Gordon said that happens at Loyola, as players who come through the program pick up on details they hadn’t picked up on before and text the coaches from time to time about the coaching strategies of opposing teams. Gordon also said no matter what strategies the players knew going in, Majerus would get them to look at the game from his point of view.
“They were all seeing the game through coach Majerus’ eyes,” Gordon said. “They were baffled that a high-major team could play the game of basketball not the way Coach was teaching it.”
Gordon also said Moser’s time at SLU helped with developing a program, as it gave him insight as to how to go about it.
“A lot of [building Loyola’s program] has been groomed from what he’s been able to see through coach [Majerus] and the talent he builds,” Gordon said. “I think [Moser has] grown in everything as a coach, but he’s got the program built the way he wants it. He’s taken no shortcut to get to this point. To get his kind of guys and his kind of culture in here, it wasn’t an overnight fix.”
Moser said he has a journal of nearly 150 pages of stories from his time with Majerus, despite never keeping a journal before. He said he’s considering publishing it under the title “Working for Majerus” someday. One story he told was when Majerus wanted to go for one of his regular dinners with the coaching staff. Majerus asked a 6-foot-4-inch, 300-pound bellhop where to eat, and the manager of the hotel interrupted to welcome him. Moser said Majerus’ response is one of his favorite memories of working with him.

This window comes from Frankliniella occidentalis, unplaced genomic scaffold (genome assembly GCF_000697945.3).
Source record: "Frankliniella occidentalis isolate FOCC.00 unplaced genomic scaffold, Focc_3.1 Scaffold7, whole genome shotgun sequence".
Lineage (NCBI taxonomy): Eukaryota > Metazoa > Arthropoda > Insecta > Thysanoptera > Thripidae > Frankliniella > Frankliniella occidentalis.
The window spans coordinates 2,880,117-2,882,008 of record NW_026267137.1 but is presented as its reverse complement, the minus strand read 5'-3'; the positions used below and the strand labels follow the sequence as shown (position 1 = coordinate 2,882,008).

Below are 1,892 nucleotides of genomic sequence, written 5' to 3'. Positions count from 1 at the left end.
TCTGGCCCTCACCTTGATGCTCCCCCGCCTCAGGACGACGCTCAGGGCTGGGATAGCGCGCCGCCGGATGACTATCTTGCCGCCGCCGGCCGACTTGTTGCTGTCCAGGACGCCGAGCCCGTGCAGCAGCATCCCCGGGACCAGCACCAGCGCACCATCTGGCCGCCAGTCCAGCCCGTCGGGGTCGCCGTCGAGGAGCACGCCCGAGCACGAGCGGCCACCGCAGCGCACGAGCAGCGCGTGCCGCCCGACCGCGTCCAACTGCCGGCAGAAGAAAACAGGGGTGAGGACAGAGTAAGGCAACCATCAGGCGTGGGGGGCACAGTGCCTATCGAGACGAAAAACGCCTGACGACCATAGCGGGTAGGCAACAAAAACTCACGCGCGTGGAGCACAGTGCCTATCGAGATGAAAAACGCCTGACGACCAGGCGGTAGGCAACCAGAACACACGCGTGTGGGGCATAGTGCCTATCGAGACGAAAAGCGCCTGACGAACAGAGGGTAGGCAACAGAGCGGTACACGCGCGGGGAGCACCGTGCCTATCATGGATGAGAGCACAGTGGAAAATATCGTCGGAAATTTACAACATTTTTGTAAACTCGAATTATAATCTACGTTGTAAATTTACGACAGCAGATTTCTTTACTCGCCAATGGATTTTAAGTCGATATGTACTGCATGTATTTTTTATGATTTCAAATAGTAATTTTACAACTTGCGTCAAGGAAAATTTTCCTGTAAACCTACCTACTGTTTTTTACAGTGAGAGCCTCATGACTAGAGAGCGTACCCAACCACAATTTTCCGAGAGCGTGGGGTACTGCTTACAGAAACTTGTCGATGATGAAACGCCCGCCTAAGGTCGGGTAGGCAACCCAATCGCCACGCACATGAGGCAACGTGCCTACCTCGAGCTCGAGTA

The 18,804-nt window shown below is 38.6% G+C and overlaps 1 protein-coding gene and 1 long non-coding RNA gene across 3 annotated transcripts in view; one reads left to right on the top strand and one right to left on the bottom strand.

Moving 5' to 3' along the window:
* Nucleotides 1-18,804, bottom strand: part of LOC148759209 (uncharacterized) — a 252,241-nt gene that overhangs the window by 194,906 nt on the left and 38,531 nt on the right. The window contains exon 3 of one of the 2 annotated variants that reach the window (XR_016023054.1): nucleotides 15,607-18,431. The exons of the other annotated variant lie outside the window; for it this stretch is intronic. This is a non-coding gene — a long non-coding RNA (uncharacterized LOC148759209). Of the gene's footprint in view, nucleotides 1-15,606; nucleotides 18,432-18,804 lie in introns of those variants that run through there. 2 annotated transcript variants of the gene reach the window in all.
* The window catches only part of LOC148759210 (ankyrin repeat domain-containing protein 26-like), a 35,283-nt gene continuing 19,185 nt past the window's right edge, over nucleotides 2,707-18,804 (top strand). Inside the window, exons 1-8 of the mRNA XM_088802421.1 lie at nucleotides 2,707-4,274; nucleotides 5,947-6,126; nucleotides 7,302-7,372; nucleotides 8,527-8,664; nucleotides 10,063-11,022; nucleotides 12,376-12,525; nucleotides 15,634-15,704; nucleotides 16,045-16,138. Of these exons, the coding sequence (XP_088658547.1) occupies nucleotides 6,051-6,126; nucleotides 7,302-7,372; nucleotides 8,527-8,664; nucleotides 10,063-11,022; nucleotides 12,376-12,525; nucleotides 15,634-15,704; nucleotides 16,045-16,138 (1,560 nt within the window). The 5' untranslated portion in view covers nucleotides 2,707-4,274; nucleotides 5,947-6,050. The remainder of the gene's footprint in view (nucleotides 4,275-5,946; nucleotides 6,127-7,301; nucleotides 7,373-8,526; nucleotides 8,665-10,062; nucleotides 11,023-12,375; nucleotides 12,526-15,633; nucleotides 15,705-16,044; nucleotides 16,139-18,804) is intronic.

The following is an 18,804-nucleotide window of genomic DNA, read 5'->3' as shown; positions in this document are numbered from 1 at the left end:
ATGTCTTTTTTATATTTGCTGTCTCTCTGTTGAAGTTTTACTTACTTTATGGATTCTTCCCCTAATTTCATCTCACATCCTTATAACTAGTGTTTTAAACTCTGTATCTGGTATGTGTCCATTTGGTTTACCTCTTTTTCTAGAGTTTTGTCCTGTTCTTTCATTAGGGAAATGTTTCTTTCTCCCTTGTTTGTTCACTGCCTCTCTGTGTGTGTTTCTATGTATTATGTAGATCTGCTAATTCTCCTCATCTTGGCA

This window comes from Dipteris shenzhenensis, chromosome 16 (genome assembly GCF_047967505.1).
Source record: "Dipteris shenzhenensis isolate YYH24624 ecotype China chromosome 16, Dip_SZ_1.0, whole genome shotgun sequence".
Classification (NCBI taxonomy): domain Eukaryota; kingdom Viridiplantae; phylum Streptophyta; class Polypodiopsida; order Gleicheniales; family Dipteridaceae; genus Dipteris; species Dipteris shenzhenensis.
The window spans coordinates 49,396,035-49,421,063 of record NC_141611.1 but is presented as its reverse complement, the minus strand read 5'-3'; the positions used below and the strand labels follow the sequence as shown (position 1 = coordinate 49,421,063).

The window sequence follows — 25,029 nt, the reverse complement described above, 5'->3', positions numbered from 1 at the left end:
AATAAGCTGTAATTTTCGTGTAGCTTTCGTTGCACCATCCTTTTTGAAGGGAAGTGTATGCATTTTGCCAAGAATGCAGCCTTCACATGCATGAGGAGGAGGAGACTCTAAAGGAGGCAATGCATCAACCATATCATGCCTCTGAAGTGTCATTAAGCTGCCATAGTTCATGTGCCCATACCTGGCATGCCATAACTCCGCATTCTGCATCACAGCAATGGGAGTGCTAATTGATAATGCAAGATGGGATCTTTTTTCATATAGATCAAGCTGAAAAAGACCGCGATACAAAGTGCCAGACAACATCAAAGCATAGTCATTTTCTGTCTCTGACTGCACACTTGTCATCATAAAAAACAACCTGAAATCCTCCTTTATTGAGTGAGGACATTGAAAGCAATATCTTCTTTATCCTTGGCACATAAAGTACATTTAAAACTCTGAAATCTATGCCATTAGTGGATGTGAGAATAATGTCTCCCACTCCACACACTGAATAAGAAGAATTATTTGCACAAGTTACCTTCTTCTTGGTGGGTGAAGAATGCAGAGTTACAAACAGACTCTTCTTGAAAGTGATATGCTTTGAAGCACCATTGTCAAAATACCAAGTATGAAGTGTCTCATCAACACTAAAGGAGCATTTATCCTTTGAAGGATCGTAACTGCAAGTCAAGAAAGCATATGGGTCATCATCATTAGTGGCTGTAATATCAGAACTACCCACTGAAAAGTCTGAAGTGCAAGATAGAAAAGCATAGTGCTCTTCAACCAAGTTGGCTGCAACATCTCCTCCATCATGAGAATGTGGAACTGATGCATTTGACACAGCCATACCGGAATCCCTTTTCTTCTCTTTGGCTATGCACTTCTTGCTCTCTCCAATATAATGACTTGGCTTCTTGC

“Rick walks up to the bellhop and he asks the guy ‘Can you tell me your favorite barbeque restaurant in Richmond?’” Moser said. “Right when he got done with the question, the lady says ‘Excuse me, coach Majerus, how are you? Welcome to the Marriott. My name is so-and-so.’ Rick put his hand up in her face and he said ‘No [disrespect], ma’am. But if I want a recommendation for a restaurant, I want it from a guy that looks like him, not you.’ That’s what he said to her. He goes ‘He’s like me. He’ll know where [the] best restaurant is in town.’”
When Moser was offered the head coaching position at Loyola, he said he went to Majerus to talk about it. Moser had turned down one other head coaching job during his time at SLU, and Majerus told him not to pass up on the Loyola job. At that point, Moser said no one knew Majerus’ health was failing, but Majerus told him to take the job. Looking back, Moser said he has no regrets despite Majerus’ death the next season.
“At the time, we thought [he] could have [coached] five or six more years and … the following year, he got sick,” Moser said. “Nobody knew he was going to get sick. [But] I don’t regret it for a minute. This has been the biggest blessing of my life. This journey to bring this into a basketball program has been something that is such a quest for me and I believe it’s a perfect fit like Rick and I said 10 years ago.”
Majerus’ impact on Moser, Gordon and the rest of the Loyola program is felt as the program emerges as a contender in the Missouri Valley Conference. The program started 8-1 for the first time since the 1965-66 season, a season in which Loyola earned an NCAA tournament berth.